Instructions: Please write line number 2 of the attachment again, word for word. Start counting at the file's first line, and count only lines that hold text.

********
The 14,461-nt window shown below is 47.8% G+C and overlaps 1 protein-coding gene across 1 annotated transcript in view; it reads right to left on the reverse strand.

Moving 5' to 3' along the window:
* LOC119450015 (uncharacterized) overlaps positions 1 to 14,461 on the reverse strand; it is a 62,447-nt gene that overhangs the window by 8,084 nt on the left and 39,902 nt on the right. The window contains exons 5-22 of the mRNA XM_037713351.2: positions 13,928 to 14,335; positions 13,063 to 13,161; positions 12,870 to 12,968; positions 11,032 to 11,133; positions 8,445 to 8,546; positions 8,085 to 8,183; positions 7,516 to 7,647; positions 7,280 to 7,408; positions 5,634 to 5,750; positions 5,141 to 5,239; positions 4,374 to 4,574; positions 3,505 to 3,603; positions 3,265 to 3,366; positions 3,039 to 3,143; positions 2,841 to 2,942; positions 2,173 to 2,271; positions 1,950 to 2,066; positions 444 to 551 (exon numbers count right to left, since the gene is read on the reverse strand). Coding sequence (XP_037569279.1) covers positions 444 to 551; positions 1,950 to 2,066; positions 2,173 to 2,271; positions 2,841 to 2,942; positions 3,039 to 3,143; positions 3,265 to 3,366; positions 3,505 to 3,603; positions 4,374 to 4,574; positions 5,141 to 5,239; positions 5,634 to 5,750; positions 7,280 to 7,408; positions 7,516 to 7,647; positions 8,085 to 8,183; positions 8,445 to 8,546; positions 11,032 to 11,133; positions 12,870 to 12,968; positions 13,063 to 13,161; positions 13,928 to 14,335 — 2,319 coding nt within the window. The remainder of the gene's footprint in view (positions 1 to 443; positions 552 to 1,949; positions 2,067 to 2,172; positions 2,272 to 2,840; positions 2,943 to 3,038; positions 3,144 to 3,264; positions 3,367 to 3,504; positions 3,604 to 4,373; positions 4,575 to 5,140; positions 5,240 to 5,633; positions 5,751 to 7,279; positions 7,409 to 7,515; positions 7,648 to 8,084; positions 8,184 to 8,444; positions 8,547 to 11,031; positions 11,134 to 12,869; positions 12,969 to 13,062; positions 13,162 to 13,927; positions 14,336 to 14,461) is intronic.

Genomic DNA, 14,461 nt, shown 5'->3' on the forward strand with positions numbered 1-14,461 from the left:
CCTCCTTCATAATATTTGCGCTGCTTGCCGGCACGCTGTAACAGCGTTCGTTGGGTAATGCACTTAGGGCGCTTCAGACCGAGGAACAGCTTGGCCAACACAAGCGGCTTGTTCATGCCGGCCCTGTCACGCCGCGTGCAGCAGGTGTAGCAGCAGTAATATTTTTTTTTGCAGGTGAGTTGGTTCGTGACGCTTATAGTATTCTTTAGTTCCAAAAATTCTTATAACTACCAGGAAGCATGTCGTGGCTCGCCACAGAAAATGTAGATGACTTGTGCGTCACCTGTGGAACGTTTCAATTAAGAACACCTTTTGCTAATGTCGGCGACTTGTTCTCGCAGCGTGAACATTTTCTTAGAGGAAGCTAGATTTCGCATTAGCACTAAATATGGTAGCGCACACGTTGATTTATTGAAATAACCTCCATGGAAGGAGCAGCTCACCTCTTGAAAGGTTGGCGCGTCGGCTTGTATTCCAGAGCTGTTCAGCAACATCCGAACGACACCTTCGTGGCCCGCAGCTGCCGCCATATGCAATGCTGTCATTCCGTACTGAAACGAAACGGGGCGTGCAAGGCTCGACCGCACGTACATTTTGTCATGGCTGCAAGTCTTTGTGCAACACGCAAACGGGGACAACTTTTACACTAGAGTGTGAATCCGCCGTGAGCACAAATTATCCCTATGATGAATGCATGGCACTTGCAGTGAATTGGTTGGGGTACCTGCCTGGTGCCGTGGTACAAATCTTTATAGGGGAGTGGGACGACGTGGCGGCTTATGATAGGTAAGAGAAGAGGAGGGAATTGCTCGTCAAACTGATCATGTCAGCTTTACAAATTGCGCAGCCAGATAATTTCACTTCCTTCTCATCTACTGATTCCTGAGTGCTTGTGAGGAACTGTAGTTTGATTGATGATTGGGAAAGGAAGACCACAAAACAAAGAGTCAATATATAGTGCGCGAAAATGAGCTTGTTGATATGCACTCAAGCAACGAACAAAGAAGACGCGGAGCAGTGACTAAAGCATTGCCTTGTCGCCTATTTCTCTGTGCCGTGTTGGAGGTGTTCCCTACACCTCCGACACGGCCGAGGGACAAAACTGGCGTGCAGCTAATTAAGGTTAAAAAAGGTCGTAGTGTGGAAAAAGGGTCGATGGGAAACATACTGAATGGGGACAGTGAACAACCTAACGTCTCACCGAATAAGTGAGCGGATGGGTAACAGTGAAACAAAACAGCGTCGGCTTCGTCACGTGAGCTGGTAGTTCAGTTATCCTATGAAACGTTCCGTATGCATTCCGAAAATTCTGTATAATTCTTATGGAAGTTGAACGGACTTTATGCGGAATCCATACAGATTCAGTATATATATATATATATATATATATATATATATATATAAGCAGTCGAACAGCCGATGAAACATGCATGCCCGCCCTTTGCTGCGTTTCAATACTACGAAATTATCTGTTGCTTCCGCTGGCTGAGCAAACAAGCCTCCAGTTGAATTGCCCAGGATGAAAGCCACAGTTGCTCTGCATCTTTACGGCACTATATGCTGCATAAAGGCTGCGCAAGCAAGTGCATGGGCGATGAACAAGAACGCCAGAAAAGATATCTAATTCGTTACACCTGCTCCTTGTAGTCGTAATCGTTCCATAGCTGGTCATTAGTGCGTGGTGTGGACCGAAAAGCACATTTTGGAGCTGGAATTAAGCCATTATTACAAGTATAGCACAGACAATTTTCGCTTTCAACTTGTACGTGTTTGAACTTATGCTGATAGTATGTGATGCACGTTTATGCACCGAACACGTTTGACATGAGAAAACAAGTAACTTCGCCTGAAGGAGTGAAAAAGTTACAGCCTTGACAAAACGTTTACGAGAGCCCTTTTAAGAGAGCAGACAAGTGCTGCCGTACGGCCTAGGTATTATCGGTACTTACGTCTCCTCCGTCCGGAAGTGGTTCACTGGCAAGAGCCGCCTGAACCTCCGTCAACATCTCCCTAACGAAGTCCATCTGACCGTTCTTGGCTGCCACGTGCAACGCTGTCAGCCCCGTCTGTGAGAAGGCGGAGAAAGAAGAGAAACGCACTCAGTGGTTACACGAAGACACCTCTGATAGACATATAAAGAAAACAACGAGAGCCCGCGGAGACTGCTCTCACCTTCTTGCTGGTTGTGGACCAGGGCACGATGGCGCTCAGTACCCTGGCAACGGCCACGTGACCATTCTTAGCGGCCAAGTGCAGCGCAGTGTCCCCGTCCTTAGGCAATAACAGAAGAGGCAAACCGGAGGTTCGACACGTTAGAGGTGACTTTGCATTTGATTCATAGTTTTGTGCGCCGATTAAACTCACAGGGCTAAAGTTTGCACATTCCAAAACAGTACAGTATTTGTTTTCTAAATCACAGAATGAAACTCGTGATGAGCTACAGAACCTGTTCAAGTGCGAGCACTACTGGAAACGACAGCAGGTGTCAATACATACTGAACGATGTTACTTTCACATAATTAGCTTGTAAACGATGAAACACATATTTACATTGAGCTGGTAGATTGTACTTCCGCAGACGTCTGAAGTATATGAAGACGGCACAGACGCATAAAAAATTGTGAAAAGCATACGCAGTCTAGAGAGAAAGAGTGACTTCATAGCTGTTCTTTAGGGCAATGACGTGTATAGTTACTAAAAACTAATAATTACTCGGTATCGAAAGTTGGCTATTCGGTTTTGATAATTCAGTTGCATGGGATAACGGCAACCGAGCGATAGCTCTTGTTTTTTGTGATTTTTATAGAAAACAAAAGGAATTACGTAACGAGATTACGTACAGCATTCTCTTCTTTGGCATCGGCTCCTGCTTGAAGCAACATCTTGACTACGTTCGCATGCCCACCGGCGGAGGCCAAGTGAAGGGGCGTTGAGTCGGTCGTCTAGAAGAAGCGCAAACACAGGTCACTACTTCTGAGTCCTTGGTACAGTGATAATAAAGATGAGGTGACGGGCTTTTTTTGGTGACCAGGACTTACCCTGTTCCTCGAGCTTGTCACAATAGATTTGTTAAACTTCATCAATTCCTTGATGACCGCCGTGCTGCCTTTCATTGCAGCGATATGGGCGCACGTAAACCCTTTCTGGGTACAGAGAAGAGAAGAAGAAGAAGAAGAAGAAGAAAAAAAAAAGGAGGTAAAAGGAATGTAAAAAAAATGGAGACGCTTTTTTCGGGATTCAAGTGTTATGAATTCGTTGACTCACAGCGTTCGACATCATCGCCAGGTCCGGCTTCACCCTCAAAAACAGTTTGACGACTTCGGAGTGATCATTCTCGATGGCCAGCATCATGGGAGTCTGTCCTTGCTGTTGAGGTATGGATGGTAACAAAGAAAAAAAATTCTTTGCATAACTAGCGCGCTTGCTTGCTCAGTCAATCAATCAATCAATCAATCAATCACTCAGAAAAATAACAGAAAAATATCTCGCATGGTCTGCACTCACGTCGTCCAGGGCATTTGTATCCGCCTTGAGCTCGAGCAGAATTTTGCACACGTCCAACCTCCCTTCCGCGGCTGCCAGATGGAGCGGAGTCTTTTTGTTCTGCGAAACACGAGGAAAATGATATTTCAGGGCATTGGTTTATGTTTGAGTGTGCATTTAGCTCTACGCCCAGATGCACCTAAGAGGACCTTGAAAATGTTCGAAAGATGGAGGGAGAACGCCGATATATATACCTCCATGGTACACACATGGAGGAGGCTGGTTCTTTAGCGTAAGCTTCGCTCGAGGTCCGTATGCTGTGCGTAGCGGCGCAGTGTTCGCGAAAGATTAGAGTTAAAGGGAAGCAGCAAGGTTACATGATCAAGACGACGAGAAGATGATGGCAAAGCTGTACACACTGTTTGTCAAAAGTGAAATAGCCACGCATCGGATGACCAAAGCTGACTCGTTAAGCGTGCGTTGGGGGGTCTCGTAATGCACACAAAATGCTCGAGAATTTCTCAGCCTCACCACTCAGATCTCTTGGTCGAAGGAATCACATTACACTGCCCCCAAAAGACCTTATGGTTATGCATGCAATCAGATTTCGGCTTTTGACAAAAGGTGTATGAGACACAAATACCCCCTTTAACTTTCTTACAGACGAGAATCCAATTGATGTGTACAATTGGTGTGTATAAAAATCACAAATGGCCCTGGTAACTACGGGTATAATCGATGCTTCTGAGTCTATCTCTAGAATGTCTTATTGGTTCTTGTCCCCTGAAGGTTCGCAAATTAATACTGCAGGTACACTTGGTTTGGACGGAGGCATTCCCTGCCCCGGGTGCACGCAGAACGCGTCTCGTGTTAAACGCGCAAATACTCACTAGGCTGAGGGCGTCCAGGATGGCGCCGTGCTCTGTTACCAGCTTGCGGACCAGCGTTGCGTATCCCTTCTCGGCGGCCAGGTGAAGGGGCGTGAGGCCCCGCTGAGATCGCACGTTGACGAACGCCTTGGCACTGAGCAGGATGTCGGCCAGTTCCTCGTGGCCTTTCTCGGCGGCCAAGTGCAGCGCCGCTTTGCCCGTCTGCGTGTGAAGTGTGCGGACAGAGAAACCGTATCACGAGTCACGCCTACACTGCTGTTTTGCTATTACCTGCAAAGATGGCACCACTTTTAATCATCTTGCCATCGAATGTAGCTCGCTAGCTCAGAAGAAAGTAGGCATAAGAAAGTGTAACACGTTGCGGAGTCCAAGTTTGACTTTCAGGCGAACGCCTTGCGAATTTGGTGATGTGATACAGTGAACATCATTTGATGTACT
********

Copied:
Moving 5' to 3' along the window: